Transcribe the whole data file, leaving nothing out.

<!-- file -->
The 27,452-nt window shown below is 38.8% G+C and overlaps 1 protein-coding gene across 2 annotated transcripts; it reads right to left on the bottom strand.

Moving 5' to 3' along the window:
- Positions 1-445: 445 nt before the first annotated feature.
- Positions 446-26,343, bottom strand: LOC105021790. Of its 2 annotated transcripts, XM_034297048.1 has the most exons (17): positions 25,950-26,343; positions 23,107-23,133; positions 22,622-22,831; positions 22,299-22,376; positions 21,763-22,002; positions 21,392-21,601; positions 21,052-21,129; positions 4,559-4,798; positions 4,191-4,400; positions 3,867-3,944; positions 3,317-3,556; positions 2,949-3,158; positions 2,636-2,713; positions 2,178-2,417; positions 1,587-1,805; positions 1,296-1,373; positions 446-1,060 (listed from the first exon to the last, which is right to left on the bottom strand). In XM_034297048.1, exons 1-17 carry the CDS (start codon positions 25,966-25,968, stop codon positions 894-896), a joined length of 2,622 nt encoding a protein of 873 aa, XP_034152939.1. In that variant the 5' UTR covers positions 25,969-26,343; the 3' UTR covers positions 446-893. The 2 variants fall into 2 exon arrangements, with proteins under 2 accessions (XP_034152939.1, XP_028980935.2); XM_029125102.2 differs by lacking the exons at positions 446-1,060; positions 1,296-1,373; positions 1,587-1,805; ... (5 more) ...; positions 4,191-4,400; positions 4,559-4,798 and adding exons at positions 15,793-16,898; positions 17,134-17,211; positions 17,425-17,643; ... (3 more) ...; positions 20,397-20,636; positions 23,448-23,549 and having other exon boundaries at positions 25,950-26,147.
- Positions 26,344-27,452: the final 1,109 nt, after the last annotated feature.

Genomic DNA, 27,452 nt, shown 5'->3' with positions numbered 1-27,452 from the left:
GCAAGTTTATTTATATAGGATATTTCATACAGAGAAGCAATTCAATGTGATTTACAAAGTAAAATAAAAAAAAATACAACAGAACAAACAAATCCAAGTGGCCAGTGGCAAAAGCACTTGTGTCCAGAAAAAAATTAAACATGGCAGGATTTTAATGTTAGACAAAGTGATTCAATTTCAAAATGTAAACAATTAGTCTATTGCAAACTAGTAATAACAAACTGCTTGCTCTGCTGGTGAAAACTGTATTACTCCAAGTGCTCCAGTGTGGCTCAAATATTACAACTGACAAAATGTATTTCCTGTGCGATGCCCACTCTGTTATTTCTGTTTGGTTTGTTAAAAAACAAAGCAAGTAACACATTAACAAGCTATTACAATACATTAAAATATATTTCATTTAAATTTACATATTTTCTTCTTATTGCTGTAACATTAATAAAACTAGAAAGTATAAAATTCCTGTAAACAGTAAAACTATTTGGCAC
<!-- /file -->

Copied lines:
The 27,452-nt window shown below is 38.8% G+C and overlaps 1 protein-coding gene across 2 annotated transcripts; it reads right to left on the bottom strand.

Moving 5' to 3' along the window:
- Positions 1-445: 445 nt before the first annotated feature.
- Positions 446-26,343, bottom strand: LOC105021790. Of its 2 annotated transcripts, XM_034297048.1 has the most exons (17): positions 25,950-26,343; positions 23,107-23,133; positions 22,622-22,831; positions 22,299-22,376; positions 21,763-22,002; positions 21,392-21,601; positions 21,052-21,129; positions 4,559-4,798; positions 4,191-4,400; positions 3,867-3,944; positions 3,317-3,556; positions 2,949-3,158; positions 2,636-2,713; positions 2,178-2,417; positions 1,587-1,805; positions 1,296-1,373; positions 446-1,060 (listed from the first exon to the last, which is right to left on the bottom strand). In XM_034297048.1, exons 1-17 carry the CDS (start codon positions 25,966-25,968, stop codon positions 894-896), a joined length of 2,622 nt encoding a protein of 873 aa, XP_034152939.1. In that variant the 5' UTR covers positions 25,969-26,343; the 3' UTR covers positions 446-893. The 2 variants fall into 2 exon arrangements, with proteins under 2 accessions (XP_034152939.1, XP_028980935.2); XM_029125102.2 differs by lacking the exons at positions 446-1,060; positions 1,296-1,373; positions 1,587-1,805; ... (5 more) ...; positions 4,191-4,400; positions 4,559-4,798 and adding exons at positions 15,793-16,898; positions 17,134-17,211; positions 17,425-17,643; ... (3 more) ...; positions 20,397-20,636; positions 23,448-23,549 and having other exon boundaries at positions 25,950-26,147.
- Positions 26,344-27,452: the final 1,109 nt, after the last annotated feature.

Genomic DNA, 27,452 nt, shown 5'->3' with positions numbered 1-27,452 from the left:
GCAAGTTTATTTATATAGGATATTTCATACAGAGAAGCAATTCAATGTGATTTACAAAGTAAAATAAAAAAAAATACAACAGAACAAACAAATCCAAGTGGCCAGTGGCAAAAGCACTTGTGTCCAGAAAAAAATTAAACATGGCAGGATTTTAATGTTAGACAAAGTGATTCAATTTCAAAATGTAAACAATTAGTCTATTGCAAACTAGTAATAACAAACTGCTTGCTCTGCTGGTGAAAACTGTATTACTCCAAGTGCTCCAGTGTGGCTCAAATATTACAACTGACAAAATGTATTTCCTGTGCGATGCCCACTCTGTTATTTCTGTTTGGTTTGTTAAAAAACAAAGCAAGTAACACATTAACAAGCTATTACAATACATTAAAATATATTTCATTTAAATTTACATATTTTCTTCTTATTGCTGTAACATTAATAAAACTAGAAAGTATAAAATTCCTGTAAACAGTAAAACTATTTGGCAC